Samsung unveils Galaxy Book, a Windows 10 tablet aimed at the Surface-curious

Arriving in 10.6- and 12-inch versions, Samsung's new tablets are packed with productivity features—plus the inevitable extra trick for Samsung enthusiasts.

If Samsung can beat Microsoft’s pricing, then it may just have a wily competitor to the Surface Pro line. On Sunday, Samsung announced Galaxy Book, a 2-in-1 Windows 10 tablet that’s packed with productivity and entertainment features, and immediately evokes thoughts of the Surface Pro 4 the moment you see it attached to its Pogo keyboard.

Unlike the Surface, which boasts just a single screen size (a 12.3-inch, 2736x1824 display), the new Galaxy Book comes in 10.6- and 12-inch versions. The smaller Galaxy Book features a traditional TFT LCD display at 1920x1280, but the 12-inch model rocks a breathtaking, HDR-capable AMOLED display at 2160x1440.

And, remember, these are Windows tablets, so Intel silicon runs the show. The 10.6-inch Galaxy Book includes a 7th-gen Core m3 running at 2.6GHz, while the premium model boasts a 7th-gen Core i5 running at 3.1GHz.

samsung book Michael Simon

Here’s the 12-inch Galaxy Book, complete with Pogo keyboard and updated S Pen.

It’s all very PC-like. And that’s not bad for a 7.4mm tablet that comes with a solid typing experience and strong pen support.

Why this, why now? The two Galaxy Books slide nicely into Samsung’s mobile productivity story—a narrative that’s missing the Note7 flagship phone, certainly the most useful phone in the world before it fizzled and died.

I spent about 20 minutes playing with the larger Galaxy Book, and was impressed with Samsung Flow (which sends Galaxy smartphone notifications straight to the Galaxy Book); the Pogo keyboard (which has three levels of back-lighting, and 1.5mm of key travel); and the new S Pen (which triggers Samsung’s “Air Command” menu options for a whole bunch of cool productivity features).

In all, it’s a compelling package that may satisfy the curiosity of Samsung diehards while the company preps the follow-up to the not-so-flame-retardant smartphone. And, hey, if the Galaxy Book can attract some would-be Surface Pro buyers, that’s good news for Samsung too.

samsung pogo keyboard Michael Simon

The Pogo keyboard has three levels of backlighting.

Pretty, pretty pixels

Samsung demoed the Galaxy Book 12’s AMOLED display by playing a video with High Dynamic Range (HDR) support, and the color saturation was amazing. Granted, there’s not much HDR content currently floating around, but if you want to prepare for the next big thing in video, the larger Galaxy Book is ready.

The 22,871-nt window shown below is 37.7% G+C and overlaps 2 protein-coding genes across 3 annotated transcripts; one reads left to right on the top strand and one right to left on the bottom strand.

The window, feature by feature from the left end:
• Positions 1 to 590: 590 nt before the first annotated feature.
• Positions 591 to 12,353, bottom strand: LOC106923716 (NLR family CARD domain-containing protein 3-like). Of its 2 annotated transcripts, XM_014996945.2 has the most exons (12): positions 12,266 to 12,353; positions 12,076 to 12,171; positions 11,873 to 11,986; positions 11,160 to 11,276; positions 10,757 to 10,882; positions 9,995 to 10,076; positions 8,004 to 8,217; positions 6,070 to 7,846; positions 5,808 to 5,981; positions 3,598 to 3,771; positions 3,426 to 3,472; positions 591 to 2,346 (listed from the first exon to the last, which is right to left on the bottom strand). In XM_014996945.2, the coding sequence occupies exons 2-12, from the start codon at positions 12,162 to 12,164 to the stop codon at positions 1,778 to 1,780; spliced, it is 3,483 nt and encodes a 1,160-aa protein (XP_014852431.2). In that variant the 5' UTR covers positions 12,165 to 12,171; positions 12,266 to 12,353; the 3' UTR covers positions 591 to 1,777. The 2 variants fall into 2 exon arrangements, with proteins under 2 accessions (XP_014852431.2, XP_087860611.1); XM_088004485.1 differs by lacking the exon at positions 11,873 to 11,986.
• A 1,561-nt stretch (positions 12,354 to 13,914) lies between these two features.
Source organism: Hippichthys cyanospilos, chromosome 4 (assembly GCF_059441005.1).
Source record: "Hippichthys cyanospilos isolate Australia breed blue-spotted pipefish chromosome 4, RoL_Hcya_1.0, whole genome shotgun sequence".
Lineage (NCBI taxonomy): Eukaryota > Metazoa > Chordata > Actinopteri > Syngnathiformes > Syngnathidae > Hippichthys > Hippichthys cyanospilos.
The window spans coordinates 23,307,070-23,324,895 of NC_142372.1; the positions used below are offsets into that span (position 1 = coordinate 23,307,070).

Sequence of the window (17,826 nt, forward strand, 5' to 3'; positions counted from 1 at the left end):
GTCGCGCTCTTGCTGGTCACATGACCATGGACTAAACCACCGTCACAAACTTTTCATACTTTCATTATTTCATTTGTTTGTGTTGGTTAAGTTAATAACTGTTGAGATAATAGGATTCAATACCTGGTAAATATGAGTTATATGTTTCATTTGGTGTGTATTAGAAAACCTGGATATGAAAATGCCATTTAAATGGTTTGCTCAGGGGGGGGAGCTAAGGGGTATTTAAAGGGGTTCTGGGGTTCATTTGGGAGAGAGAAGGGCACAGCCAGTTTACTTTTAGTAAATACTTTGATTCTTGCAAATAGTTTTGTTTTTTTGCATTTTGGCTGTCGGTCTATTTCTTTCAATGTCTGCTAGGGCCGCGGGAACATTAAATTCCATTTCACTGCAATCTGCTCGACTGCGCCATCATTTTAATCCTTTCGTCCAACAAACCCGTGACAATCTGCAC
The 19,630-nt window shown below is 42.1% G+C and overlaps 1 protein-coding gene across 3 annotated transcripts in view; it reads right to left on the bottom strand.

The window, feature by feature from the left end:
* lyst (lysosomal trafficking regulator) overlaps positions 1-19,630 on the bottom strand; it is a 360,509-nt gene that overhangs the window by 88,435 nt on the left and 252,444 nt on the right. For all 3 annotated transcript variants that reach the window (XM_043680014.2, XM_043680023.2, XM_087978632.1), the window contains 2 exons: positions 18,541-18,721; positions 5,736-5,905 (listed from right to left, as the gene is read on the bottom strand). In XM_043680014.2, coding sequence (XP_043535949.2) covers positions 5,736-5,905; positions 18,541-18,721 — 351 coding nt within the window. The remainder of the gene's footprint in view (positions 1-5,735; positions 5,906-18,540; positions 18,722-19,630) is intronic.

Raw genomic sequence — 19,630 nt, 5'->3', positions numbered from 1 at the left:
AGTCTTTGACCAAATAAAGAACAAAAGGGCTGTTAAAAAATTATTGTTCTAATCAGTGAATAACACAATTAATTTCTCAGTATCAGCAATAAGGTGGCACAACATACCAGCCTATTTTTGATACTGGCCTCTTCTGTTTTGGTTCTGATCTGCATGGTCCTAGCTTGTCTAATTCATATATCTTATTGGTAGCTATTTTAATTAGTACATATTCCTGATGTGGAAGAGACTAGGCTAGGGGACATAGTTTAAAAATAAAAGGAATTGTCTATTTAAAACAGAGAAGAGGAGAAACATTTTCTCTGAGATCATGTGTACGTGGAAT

Equally fun: the animated GIF creator that pops up in Samsung’s Air Command menu. Just hover the S Pen over a hotspot on the right side of the display, and you’ll get a snazzy menu of various productivity features. There are Air Commands for screen capture, PDF annotation, display magnification, and a few other things, but it’s the GIF creator that will keep you busy turning videos into quick, easily shared animations.

You can become the most annoying person on the Internet in seconds!

galaxy book edge Michael Simon

The Pogo keyboard attaches to this connector, and requires neither charging nor Bluetooth tethering.

The S Pen includes more than 4000 levels of pressure sensitivity, and doesn’t require any charging or Bluetooth tethering to the tablet. There’s also a special S Pen feature that’s only available on this Windows 10 machine: the ability to tilt the pen to create brushstrokes of various widths. To this extent, the Galaxy Book becomes a strong tool for artists—and it’s something that’s not yet available on the Surface Pro 4.

Unfortunately, though, there’s no way to physically tether the S Pen to the tablet once you shut down—no pen loop, and no storage hole built into the chassis.

Let’s get down to business

Samsung’s Pogo keyboard gives the Galaxy Book its 2-in-1 Windows laptop vibe, and in my limited time with it, I found it just as comfortable to use as Microsoft’s Surface keyboard. The key action just felt good at 1.5mm of travel, and the bright back-lighting was impressive even in a well-lit demo room. And, remember, it’s not a Bluetooth keyboard, so you don’t need to worry about batteries, charging or tethering.

But Samsung Flow may be even more impressive in the big scheme of Samsung’s productivity story. First introduced with the Galaxy TabPro S, this feature pushes notifications from your Galaxy phone to the new Galaxy Book. The usphot is that if the two devices are tethered via Bluetooth, your phone’s emails and text messages will appear on the tablet, and you can reply to them from a Samsung Flow interface on the Windows 10 machine.

Sadly, Samsung Flow only works with Samsung Galaxy phones, but it’s a great tool for consolidating all communication on your desktop. And it should come in even handier if your phone is sitting in another room.

Samsung will have optional LTE versions of both Galaxy Book sizes. The 10.6-inch tablet comes with 4GB of RAM, and either 64GB or 128GB SSDs. The 12-inch version has two memory options: 4GB RAM paired with a 128GB SSD or 8GB RAM with a 256GB SSD. And all versions come with microSD support for another 256GB of storage, as well as fast-charging batteries.

Price? Availability? Both are unknown at press time. But if Samsung really wants to make some waves, it will aggressively undercut Surface Pro 4 pricing. Sure, the Galaxy Book offers a few compelling unique features, but it’s still a Windows tablet playing in a competitive space.

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Tags tabletsnotebookssamsungMWC 2017

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Jon Phillips

PC World (US online)
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